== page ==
Written by Maralee Bradley
Photos by Rebecca Tredway
A couple months ago during our Sunday church service I was so touched to see my six year-old with his hands raised during worship. I wiped the tear from my eye and then realized he was actually shooting invisible Spiderman webs at the people sitting in the balcony. Yep. Sounds about right.
Having four kids ages 6, 4, 3, and 1 has made this a really difficult season to focus during the portion of our service dedicated to worshiping God through music. This is hard for me because before having our fourth child my husband and I had regularly been involved in leading music for every church we’d been part of over the ten years we’ve been together and the three states we’ve lived in. It has always been a way I’ve enjoyed focusing my mind and heart on my Creator. These days it just isn’t the same.
I hate to say I’ve had to discipline my kids during worship for trying to climb over the pew or dumping out the entire contents of my purse in the quest to find a snack or pulling the hair of their sibling. I’ve also tried bribing my kids with candy or gum to have good behavior for at least a song or two. I’ve tried pre-teaching them the songs we’ll be singing that night, telling them to look for their favorite letter in the powerpoint slides, letting them color, or even holding them so they can’t cause a distraction. It is exhausting. And hardly worshipful.
Sometimes as a mother it’s easy to feel like just a pair of hands for making sandwiches and ears for listening to complaints. It’s hard to remember that YOU have a soul! Your life matters for more than just the services you provide for your kids or your job. It’s hard to connect to that reality when your church time is full of you practicing your best child containment strategies and your home life feels like constant crisis management.
Instead of realizing what a difficult season we’re in, we can let ourselves feel guilty for not only our messy houses and drive-through lunches, but also for not being able to invest in our spiritual health. The guilt we feel then pushes us away from a real relationship with God. We keep putting off prayer, Bible reading, or worship for that day when we finally have everything under control: clean house, quietly playing children, the laundry all folded in the drawers. Newsflash, Mamas- that day isn’t coming. Not for a LONG time. And God is okay with that. He isn’t waiting for you to be perfect or have a perfectly ordered life before you come to Him. I can only imagine the sadness I would feel if my kids waited to express their love for me until they were all self-sufficient and had things figured out. I love them in spite of the jelly on their faces and the plate they broke this morning. I think God gives me that love for my kids to help me understand His love for me.
So in the middle of my mess, how can I be worshipping? Dear Mother, let us remind each other that our every act of service for our kids can be an act of worship to The One who made our child and made us. The mundane tasks of my every day life can take on an entirely new meaning when my heart is oriented towards adoring my God.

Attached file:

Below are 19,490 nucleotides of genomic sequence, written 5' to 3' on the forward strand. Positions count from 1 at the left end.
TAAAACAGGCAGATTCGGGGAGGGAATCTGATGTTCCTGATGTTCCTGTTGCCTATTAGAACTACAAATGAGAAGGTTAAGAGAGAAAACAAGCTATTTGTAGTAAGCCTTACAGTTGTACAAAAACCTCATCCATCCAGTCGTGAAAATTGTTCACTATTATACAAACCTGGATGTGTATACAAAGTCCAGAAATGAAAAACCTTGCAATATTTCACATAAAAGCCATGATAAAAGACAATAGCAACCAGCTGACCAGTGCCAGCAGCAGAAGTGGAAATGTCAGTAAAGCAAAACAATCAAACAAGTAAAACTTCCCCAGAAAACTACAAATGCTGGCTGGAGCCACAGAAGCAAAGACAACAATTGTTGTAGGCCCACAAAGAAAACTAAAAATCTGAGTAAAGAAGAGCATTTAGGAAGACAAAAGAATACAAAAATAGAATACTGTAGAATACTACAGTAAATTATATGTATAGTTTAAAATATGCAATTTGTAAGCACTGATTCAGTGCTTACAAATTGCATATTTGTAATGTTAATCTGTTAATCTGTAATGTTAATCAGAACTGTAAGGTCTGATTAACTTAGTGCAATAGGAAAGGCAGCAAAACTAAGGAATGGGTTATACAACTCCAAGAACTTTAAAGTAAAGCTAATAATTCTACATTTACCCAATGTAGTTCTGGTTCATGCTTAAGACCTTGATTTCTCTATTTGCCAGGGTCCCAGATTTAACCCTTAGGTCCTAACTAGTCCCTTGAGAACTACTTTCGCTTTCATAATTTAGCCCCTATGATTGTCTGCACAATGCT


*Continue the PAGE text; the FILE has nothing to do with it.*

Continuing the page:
I have been given an opportunity to be the hands and feet of Christ to the very littlest members of his kingdom. When I bend to tie my three year-old’s shoelaces (why do they make shoes with laces for three year-olds?!) am I doing it with a kiss on her head and love in my heart or am I sighing in frustration at yet another task it seems I’m the only one who can manage?
When there is a conflict over who gets the favorite cereal bowl, am I seeing it as a chance to teach them about selflessness or am I tempted to show favoritism toward the child who hasn’t irritated me (yet!) this morning?
When a child has wet the bed before the sheets from last night’s wet bed have even made it through the washing machine, do I scold them for what they couldn’t help or am I modeling patience as we strip the bed together?
When I choose to see my acts of service for my kids as acts of service for God, they stop being mundane and become something more. They become moments of worship.
We love our children well, not because it’s easy or even fulfilling on its own (although it surely can be at times). We love them well because we are being obedient to God. We are fulfilled because we know we are doing what He has asked us to do. We make the macaroni and cheese as working for The Lord and not for men, because it’s likely the little men in our family may be less than appreciative of our efforts. We take joy in teaching and training our children because we know we are creating soft hearts in them that will be ready to listen to the voice of Jesus when we are no longer guiding and directing them. We are honored to peacefully discipline them the way our Father disciplines us- always in love and always for our good.
This is worship.
Maybe it’s hard to find the worshipful moments during the music time at church. That’s okay. God was there when you and your kids were singing His praises in the car on the way to the grocery store. Maybe it’s hard to catch up on your plan to read through the Bible in a year when you’ve gotten a few weeks behind. That’s okay. When you cried while reading to your kids from The Jesus Storybook Bible, God saw your tenderness towards His Word. Maybe it’s hard to string together five quiet minutes in a row to pray without leaving your kids unsafely unsupervised (or let’s be real- without falling asleep). That’s okay. God has heard you cry out to Him during your most frustrated mama moments and He heard you teaching your toddler to thank Him for her food.
Life won’t always be this way. This season of raising high-maintenance little ones will come to an end far too quickly. During this challenging time, let’s let our lives be testaments to a calling higher than motherhood- the calling of our King. May we find meaning and worship even in the mundane because we’re serving Him.